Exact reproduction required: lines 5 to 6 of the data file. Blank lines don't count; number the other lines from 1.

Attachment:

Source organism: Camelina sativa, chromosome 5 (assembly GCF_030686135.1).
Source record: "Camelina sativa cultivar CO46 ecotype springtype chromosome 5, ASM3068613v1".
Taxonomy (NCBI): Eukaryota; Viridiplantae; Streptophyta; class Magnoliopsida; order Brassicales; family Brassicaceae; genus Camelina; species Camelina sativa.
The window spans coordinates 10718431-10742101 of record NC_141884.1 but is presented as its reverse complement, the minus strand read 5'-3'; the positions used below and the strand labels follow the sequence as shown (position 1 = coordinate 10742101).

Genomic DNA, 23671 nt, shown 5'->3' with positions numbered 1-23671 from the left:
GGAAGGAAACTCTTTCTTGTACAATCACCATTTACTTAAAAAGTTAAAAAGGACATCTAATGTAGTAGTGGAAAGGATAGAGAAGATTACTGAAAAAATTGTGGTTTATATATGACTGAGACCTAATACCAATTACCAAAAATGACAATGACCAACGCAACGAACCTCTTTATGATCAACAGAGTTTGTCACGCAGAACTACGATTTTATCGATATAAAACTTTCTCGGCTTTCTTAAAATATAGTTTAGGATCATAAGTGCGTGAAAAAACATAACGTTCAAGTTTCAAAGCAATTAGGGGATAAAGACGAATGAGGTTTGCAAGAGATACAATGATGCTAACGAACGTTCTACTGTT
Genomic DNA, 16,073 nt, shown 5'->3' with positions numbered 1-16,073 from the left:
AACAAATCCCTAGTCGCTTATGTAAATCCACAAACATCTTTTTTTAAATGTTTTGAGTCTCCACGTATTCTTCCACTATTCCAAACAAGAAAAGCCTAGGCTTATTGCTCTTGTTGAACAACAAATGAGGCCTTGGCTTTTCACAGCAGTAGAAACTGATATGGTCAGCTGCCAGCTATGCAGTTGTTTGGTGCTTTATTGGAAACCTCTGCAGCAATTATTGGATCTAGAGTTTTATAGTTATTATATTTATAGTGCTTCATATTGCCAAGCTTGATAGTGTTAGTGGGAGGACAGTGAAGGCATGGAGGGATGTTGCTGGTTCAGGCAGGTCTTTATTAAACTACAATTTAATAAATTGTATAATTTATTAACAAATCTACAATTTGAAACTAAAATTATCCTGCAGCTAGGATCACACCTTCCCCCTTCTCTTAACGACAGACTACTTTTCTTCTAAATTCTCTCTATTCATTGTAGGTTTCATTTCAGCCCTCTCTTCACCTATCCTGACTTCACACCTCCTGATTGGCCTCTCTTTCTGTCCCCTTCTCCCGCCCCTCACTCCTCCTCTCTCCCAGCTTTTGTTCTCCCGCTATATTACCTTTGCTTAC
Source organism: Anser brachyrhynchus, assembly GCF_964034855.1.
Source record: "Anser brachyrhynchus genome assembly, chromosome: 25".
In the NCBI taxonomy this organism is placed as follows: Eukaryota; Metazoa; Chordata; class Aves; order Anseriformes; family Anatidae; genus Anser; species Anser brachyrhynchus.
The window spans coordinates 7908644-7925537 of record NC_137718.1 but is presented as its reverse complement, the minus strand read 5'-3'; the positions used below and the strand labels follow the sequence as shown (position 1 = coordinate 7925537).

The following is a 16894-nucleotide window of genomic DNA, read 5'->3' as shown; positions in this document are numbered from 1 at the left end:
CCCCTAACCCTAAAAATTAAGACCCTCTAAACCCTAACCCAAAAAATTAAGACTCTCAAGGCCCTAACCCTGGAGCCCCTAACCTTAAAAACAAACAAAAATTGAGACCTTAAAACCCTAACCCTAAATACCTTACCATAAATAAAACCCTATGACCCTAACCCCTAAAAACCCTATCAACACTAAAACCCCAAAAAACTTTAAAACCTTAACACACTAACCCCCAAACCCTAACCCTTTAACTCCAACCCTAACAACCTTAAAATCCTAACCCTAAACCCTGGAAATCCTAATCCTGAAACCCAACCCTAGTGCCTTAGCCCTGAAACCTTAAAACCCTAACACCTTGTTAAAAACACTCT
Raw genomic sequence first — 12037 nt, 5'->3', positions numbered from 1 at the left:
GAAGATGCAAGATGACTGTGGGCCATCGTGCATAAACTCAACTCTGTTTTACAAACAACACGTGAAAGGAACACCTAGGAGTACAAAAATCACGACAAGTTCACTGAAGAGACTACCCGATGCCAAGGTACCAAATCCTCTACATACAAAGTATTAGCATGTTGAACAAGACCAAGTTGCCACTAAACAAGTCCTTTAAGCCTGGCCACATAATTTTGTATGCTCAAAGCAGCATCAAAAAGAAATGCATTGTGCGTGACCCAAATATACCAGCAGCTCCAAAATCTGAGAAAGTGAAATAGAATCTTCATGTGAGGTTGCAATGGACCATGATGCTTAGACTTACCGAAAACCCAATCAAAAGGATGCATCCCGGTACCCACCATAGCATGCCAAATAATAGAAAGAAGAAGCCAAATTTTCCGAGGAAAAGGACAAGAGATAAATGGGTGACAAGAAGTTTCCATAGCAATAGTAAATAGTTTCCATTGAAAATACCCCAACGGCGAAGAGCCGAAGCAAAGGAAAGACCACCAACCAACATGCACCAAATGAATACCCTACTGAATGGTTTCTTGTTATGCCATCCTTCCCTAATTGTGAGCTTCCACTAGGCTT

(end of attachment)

Genomic DNA, 23671 nt, shown 5'->3' with positions numbered 1-23671 from the left:
GGAAGGAAACTCTTTCTTGTACAATCACCATTTACTTAAAAAGTTAAAAAGGACATCTAATGTAGTAGTGGAAAGGATAGAGAAGATTACTGAAAAAATTGTGGTTTATATATGACTGAGACCTAATACCAATTACCAAAAATGACAATGACCAACGCAACGAACCTCTTTATGATCAACAGAGTTTGTCACGCAGAACTACGATTTTATCGATATAAAACTTTCTCGGCTTTCTTAAAATATAGTTTAGGATCATAAGTGCGTGAAAAAACATAACGTTCAAGTTTCAAAGCAATTAGGGGATAAAGACGAATGAGGTTTGCAAGAGATACAATGATGCTAACGAACGTTCTACTGTT